But it is this changing of the guard in Washington that most disturbs Israel. Gone from the halls of Washington are the loyal Bush neoconservatives, the radical right movement that supported Israel through thick and thin. Netanyahu, who served before as the Israeli prime minister during Bill Clinton’s presidency, had no idea what to expect from the Democrat Barack Obama, who promises to be a more discerning partner than George W. Bush.

Still, Israel has a way of going its own way when the chips are down. And Netanyahu certainly understands that the relationship between Israel and the United States is one that is connected by countless visible and invisible threads to ever breakdown completely. The American Israel Public Affairs Committee (AIPAC), for example, is the most powerful foreign lobby working in the US with, while Jewish-American voters remain a core component of both the Democrats and the Republicans.

Nevertheless, Netanyahu wasted no time demonstrating to the young Obama that he doesn’t follow orders from the new White House. Shortly before Netanyahu departed for the US, Israel ignored pledges to halt construction of new settlements in the West Bank by breaking ground in Maskiyot, a suburban outpost that will soon be filled by Jewish families that were evacuated from the Gaza Strip. A government spokesperson, however, said the settlement construction and the timing of Netanyahu’s visit were “simply a coincidence.”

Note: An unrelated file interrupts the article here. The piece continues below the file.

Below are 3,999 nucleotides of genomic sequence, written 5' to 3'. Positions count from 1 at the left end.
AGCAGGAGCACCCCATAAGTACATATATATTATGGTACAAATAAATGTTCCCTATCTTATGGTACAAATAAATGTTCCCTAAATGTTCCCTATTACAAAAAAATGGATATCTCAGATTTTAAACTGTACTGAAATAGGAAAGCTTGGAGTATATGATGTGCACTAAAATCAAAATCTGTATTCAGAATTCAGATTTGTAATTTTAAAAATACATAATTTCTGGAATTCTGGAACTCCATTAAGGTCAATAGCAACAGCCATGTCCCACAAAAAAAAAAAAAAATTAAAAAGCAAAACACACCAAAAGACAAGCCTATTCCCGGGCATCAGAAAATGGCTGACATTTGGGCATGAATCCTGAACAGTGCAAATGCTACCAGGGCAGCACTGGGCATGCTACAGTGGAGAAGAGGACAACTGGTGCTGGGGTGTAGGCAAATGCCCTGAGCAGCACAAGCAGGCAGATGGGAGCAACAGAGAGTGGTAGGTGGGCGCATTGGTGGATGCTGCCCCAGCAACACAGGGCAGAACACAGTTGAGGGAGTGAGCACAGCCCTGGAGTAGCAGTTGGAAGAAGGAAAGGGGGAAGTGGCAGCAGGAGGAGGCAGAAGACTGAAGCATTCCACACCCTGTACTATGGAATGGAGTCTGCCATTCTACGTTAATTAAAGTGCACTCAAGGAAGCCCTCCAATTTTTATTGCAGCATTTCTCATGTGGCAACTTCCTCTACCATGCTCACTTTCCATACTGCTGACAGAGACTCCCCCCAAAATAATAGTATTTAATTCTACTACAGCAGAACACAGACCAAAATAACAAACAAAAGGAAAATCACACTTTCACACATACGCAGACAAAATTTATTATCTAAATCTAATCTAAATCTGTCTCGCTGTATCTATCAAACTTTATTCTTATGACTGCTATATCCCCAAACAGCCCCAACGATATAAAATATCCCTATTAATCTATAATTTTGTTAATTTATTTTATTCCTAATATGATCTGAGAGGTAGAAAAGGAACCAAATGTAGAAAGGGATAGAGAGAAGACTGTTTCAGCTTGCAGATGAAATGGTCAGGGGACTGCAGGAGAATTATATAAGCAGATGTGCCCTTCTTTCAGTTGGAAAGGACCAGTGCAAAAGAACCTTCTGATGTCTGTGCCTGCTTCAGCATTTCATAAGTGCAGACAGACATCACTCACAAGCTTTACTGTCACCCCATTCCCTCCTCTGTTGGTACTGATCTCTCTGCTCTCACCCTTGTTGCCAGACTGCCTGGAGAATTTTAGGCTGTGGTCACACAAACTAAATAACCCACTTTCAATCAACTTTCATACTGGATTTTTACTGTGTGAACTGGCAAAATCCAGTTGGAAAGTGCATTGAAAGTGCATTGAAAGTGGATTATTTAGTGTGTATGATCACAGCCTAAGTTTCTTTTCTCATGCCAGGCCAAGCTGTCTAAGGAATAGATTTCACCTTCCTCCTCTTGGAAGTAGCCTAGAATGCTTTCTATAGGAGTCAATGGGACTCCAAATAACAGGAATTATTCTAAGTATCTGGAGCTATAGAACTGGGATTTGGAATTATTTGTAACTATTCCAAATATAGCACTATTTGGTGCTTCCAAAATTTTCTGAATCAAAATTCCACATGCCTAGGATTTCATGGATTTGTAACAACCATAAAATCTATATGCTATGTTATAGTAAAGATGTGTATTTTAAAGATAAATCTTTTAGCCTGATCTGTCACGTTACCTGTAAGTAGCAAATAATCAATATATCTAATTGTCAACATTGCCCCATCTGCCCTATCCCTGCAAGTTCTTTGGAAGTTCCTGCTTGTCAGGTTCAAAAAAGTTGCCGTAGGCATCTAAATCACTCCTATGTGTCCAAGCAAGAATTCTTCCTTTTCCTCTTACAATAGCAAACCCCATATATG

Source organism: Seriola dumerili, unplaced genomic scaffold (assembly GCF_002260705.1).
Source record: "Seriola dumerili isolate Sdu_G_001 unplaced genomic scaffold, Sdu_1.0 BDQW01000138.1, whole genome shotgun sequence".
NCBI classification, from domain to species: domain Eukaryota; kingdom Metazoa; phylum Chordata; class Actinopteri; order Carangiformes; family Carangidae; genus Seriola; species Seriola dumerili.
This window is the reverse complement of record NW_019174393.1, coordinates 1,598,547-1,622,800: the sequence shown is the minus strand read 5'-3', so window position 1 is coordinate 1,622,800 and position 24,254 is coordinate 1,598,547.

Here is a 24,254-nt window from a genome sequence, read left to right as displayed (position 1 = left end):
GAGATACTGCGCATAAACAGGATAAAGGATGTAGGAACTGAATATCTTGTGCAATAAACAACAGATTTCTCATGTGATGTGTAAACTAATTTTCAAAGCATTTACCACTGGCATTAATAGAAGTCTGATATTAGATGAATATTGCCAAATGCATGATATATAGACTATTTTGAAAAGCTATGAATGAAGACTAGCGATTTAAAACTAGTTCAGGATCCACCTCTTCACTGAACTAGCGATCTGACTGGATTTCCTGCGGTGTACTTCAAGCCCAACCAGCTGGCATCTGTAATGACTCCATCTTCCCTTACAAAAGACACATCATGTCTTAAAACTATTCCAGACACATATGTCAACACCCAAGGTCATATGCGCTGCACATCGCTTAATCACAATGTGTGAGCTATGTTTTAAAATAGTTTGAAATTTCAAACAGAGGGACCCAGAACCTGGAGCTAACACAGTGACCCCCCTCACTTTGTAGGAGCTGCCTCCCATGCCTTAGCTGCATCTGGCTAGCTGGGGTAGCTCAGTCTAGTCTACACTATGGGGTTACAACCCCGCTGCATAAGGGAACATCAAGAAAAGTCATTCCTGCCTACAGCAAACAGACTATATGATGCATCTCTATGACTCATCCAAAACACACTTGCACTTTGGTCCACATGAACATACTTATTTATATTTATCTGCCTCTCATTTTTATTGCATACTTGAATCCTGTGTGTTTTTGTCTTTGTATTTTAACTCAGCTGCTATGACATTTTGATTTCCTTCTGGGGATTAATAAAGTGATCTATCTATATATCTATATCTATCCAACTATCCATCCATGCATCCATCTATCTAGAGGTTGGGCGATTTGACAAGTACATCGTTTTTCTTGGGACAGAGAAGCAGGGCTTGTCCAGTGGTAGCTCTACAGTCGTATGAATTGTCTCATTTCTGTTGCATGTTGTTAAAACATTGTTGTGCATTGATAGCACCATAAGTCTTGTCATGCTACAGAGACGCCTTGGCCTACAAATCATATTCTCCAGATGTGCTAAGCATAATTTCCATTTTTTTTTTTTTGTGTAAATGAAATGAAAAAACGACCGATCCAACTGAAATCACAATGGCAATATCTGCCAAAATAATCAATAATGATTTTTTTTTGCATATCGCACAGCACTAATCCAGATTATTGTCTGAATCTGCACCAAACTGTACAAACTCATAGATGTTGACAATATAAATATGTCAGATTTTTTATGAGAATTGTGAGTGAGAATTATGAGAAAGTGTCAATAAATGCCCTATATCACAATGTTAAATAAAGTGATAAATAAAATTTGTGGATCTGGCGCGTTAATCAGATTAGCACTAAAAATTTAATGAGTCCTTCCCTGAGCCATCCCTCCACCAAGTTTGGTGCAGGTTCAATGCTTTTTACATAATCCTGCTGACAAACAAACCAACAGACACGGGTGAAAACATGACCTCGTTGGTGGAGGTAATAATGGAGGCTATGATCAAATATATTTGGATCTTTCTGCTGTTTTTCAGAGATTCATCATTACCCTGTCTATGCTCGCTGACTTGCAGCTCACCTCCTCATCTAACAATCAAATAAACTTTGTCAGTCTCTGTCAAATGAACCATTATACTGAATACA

At the press conference following the private meeting, Obama made a direct connection between permanent peace in Palestine and the ability to deal with Iran.

“To the extent that we can make peace with the Palestinians – between the Palestinians and the Israelis, then I actually think it strengthens our hand in the international community in dealing with a potential Iranian threat,” the American president said.

The next comment by Obama showed the striking difference between his administration and that of his more hawkish predecessor, George W. Bush, who had no qualms about resorting to military force when simple diplomacy could have sufficed.